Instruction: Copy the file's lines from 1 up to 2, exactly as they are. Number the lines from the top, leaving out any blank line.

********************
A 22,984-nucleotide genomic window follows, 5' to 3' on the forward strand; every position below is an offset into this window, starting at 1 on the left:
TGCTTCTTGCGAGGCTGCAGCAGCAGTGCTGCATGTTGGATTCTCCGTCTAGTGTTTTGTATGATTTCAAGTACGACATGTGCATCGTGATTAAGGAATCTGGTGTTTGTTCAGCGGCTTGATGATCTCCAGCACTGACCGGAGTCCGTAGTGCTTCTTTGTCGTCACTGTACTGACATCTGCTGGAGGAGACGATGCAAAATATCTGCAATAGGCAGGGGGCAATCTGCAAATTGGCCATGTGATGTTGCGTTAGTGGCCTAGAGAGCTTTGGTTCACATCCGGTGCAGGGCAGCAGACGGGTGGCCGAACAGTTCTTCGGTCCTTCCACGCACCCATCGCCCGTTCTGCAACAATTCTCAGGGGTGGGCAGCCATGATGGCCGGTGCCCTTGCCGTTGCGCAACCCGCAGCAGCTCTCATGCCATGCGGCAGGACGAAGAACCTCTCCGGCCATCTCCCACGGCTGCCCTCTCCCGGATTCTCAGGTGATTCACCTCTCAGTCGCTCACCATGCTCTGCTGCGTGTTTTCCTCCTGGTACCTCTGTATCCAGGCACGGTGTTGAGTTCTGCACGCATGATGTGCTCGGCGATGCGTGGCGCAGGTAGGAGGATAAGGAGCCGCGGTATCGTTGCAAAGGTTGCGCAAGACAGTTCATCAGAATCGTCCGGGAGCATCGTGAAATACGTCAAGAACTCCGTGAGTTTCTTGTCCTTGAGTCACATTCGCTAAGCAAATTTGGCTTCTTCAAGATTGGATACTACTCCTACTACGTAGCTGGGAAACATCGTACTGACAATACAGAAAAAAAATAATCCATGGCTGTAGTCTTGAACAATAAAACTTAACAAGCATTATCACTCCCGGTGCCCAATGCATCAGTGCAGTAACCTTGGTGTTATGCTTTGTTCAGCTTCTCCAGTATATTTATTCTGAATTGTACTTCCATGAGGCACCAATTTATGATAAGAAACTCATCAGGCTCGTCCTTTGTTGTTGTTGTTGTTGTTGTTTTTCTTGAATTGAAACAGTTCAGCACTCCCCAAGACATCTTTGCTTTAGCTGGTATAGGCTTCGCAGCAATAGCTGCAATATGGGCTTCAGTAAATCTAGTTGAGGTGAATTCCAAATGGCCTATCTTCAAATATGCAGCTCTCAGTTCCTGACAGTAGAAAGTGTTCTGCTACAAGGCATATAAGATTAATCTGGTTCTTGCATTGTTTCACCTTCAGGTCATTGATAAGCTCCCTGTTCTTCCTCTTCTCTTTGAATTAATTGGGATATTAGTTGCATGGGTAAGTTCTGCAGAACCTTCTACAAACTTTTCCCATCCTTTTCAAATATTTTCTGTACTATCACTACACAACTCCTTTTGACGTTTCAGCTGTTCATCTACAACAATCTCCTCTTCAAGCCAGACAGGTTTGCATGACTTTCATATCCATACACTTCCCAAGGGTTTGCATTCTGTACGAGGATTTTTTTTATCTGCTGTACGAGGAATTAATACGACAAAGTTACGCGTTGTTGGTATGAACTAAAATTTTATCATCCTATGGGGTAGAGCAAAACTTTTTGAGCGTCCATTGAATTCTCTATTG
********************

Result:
A 22,984-nucleotide genomic window follows, 5' to 3' on the forward strand; every position below is an offset into this window, starting at 1 on the left:
TGCTTCTTGCGAGGCTGCAGCAGCAGTGCTGCATGTTGGATTCTCCGTCTAGTGTTTTGTATGATTTCAAGTACGACATGTGCATCGTGATTAAGGAATCTGGTGTTTGTTCAGCGGCTTGATGATCTCCAGCACTGACCGGAGTCCGTAGTGCTTCTTTGTCGTCACTGTACTGACATCTGCTGGAGGAGACGATGCAAAATATCTGCAATAGGCAGGGGGCAATCTGCAAATTGGCCATGTGATGTTGCGTTAGTGGCCTAGAGAGCTTTGGTTCACATCCGGTGCAGGGCAGCAGACGGGTGGCCGAACAGTTCTTCGGTCCTTCCACGCACCCATCGCCCGTTCTGCAACAATTCTCAGGGGTGGGCAGCCATGATGGCCGGTGCCCTTGCCGTTGCGCAACCCGCAGCAGCTCTCATGCCATGCGGCAGGACGAAGAACCTCTCCGGCCATCTCCCACGGCTGCCCTCTCCCGGATTCTCAGGTGATTCACCTCTCAGTCGCTCACCATGCTCTGCTGCGTGTTTTCCTCCTGGTACCTCTGTATCCAGGCACGGTGTTGAGTTCTGCACGCATGATGTGCTCGGCGATGCGTGGCGCAGGTAGGAGGATAAGGAGCCGCGGTATCGTTGCAAAGGTTGCGCAAGACAGTTCATCAGAATCGTCCGGGAGCATCGTGAAATACGTCAAGAACTCCGTGAGTTTCTTGTCCTTGAGTCACATTCGCTAAGCAAATTTGGCTTCTTCAAGATTGGATACTACTCCTACTACGTAGCTGGGAAACATCGTACTGACAATACAGAAAAAAAATAATCCATGGCTGTAGTCTTGAACAATAAAACTTAACAAGCATTATCACTCCCGGTGCCCAATGCATCAGTGCAGTAACCTTGGTGTTATGCTTTGTTCAGCTTCTCCAGTATATTTATTCTGAATTGTACTTCCATGAGGCACCAATTTATGATAAGAAACTCATCAGGCTCGTCCTTTGTTGTTGTTGTTGTTGTTGTTTTTCTTGAATTGAAACAGTTCAGCACTCCCCAAGACATCTTTGCTTTAGCTGGTATAGGCTTCGCAGCAATAGCTGCAATATGGGCTTCAGTAAATCTAGTTGAGGTGAATTCCAAATGGCCTATCTTCAAATATGCAGCTCTCAGTTCCTGACAGTAGAAAGTGTTCTGCTACAAGGCATATAAGATTAATCTGGTTCTTGCATTGTTTCACCTTCAGGTCATTGATAAGCTCCCTGTTCTTCCTCTTCTCTTTGAATTAATTGGGATATTAGTTGCATGGGTAAGTTCTGCAGAACCTTCTACAAACTTTTCCCATCCTTTTCAAATATTTTCTGTACTATCACTACACAACTCCTTTTGACGTTTCAGCTGTTCATCTACAACAATCTCCTCTTCAAGCCAGACAGGTTTGCATGACTTTCATATCCATACACTTCCCAAGGGTTTGCATTCTGTACGAGGATTTTTTTTATCTGCTGTACGAGGAATTAATACGACAAAGTTACGCGTTGTTGGTATGAACTAAAATTTTATCATCCTATGGGGTAGAGCAAAACTTTTTGAGCGTCCATTGAATTCTCTATTG